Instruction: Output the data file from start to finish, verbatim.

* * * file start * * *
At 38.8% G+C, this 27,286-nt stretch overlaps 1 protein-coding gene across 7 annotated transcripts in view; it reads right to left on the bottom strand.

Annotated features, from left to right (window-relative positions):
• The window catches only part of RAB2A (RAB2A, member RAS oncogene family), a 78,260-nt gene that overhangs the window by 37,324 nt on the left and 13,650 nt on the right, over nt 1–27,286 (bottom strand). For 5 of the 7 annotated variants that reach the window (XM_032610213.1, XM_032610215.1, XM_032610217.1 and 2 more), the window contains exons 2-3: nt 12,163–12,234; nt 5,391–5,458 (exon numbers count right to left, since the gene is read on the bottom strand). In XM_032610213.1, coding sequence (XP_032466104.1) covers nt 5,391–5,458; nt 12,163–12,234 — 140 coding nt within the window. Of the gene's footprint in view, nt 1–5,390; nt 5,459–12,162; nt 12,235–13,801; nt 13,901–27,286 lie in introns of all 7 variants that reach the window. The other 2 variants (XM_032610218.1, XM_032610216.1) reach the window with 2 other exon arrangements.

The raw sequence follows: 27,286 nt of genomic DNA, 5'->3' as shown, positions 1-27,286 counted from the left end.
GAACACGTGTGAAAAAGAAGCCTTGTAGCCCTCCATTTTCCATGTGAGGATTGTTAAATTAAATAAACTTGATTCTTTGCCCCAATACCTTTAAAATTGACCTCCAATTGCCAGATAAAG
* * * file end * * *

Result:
At 38.8% G+C, this 27,286-nt stretch overlaps 1 protein-coding gene across 7 annotated transcripts in view; it reads right to left on the bottom strand.

Annotated features, from left to right (window-relative positions):
• The window catches only part of RAB2A (RAB2A, member RAS oncogene family), a 78,260-nt gene that overhangs the window by 37,324 nt on the left and 13,650 nt on the right, over nt 1–27,286 (bottom strand). For 5 of the 7 annotated variants that reach the window (XM_032610213.1, XM_032610215.1, XM_032610217.1 and 2 more), the window contains exons 2-3: nt 12,163–12,234; nt 5,391–5,458 (exon numbers count right to left, since the gene is read on the bottom strand). In XM_032610213.1, coding sequence (XP_032466104.1) covers nt 5,391–5,458; nt 12,163–12,234 — 140 coding nt within the window. Of the gene's footprint in view, nt 1–5,390; nt 5,459–12,162; nt 12,235–13,801; nt 13,901–27,286 lie in introns of all 7 variants that reach the window. The other 2 variants (XM_032610218.1, XM_032610216.1) reach the window with 2 other exon arrangements.

The raw sequence follows: 27,286 nt of genomic DNA, 5'->3' as shown, positions 1-27,286 counted from the left end.
GAACACGTGTGAAAAAGAAGCCTTGTAGCCCTCCATTTTCCATGTGAGGATTGTTAAATTAAATAAACTTGATTCTTTGCCCCAATACCTTTAAAATTGACCTCCAATTGCCAGATAAAG